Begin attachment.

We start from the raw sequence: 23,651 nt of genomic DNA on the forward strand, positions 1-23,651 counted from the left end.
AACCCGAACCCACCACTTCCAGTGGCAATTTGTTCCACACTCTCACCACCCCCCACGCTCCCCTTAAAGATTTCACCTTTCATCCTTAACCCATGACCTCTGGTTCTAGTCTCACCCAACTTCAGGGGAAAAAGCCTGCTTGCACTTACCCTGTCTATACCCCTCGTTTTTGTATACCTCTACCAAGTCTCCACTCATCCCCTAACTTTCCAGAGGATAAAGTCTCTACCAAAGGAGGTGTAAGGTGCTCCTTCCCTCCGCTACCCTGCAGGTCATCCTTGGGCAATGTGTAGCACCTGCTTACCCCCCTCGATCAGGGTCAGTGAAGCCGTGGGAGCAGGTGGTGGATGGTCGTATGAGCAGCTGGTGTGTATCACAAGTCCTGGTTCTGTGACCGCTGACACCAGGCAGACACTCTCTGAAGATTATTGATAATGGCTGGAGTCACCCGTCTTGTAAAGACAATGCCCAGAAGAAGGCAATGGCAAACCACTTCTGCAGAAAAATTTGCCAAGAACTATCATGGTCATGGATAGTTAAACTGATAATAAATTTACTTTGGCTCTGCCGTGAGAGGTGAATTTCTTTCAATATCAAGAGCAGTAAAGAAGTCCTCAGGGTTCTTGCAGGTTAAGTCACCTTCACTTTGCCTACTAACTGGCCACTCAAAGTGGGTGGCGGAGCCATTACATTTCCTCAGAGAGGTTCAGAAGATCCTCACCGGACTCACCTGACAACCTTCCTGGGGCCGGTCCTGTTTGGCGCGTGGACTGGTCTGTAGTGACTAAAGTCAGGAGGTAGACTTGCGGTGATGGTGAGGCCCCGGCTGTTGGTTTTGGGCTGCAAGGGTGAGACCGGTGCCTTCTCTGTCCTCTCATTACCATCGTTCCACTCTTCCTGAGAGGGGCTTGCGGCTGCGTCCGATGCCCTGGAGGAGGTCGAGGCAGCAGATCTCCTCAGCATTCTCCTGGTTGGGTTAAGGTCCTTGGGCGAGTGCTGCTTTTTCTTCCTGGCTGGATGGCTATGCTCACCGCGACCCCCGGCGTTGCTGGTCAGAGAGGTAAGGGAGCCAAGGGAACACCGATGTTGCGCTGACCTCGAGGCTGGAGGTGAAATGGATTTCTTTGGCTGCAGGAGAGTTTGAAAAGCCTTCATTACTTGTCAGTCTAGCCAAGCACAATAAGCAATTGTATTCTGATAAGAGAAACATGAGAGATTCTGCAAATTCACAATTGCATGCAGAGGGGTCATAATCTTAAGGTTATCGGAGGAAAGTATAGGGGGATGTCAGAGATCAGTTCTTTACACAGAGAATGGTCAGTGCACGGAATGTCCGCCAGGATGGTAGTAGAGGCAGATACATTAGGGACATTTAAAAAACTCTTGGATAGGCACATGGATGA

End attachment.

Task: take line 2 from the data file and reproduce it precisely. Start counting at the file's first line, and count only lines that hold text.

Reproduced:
AACCCGAACCCACCACTTCCAGTGGCAATTTGTTCCACACTCTCACCACCCCCCACGCTCCCCTTAAAGATTTCACCTTTCATCCTTAACCCATGACCTCTGGTTCTAGTCTCACCCAACTTCAGGGGAAAAAGCCTGCTTGCACTTACCCTGTCTATACCCCTCGTTTTTGTATACCTCTACCAAGTCTCCACTCATCCCCTAACTTTCCAGAGGATAAAGTCTCTACCAAAGGAGGTGTAAGGTGCTCCTTCCCTCCGCTACCCTGCAGGTCATCCTTGGGCAATGTGTAGCACCTGCTTACCCCCCTCGATCAGGGTCAGTGAAGCCGTGGGAGCAGGTGGTGGATGGTCGTATGAGCAGCTGGTGTGTATCACAAGTCCTGGTTCTGTGACCGCTGACACCAGGCAGACACTCTCTGAAGATTATTGATAATGGCTGGAGTCACCCGTCTTGTAAAGACAATGCCCAGAAGAAGGCAATGGCAAACCACTTCTGCAGAAAAATTTGCCAAGAACTATCATGGTCATGGATAGTTAAACTGATAATAAATTTACTTTGGCTCTGCCGTGAGAGGTGAATTTCTTTCAATATCAAGAGCAGTAAAGAAGTCCTCAGGGTTCTTGCAGGTTAAGTCACCTTCACTTTGCCTACTAACTGGCCACTCAAAGTGGGTGGCGGAGCCATTACATTTCCTCAGAGAGGTTCAGAAGATCCTCACCGGACTCACCTGACAACCTTCCTGGGGCCGGTCCTGTTTGGCGCGTGGACTGGTCTGTAGTGACTAAAGTCAGGAGGTAGACTTGCGGTGATGGTGAGGCCCCGGCTGTTGGTTTTGGGCTGCAAGGGTGAGACCGGTGCCTTCTCTGTCCTCTCATTACCATCGTTCCACTCTTCCTGAGAGGGGCTTGCGGCTGCGTCCGATGCCCTGGAGGAGGTCGAGGCAGCAGATCTCCTCAGCATTCTCCTGGTTGGGTTAAGGTCCTTGGGCGAGTGCTGCTTTTTCTTCCTGGCTGGATGGCTATGCTCACCGCGACCCCCGGCGTTGCTGGTCAGAGAGGTAAGGGAGCCAAGGGAACACCGATGTTGCGCTGACCTCGAGGCTGGAGGTGAAATGGATTTCTTTGGCTGCAGGAGAGTTTGAAAAGCCTTCATTACTTGTCAGTCTAGCCAAGCACAATAAGCAATTGTATTCTGATAAGAGAAACATGAGAGATTCTGCAAATTCACAATTGCATGCAGAGGGGTCATAATCTTAAGGTTATCGGAGGAAAGTATAGGGGGATGTCAGAGATCAGTTCTTTACACAGAGAATGGTCAGTGCACGGAATGTCCGCCAGGATGGTAGTAGAGGCAGATACATTAGGGACATTTAAAAAACTCTTGGATAGGCACATGGATGA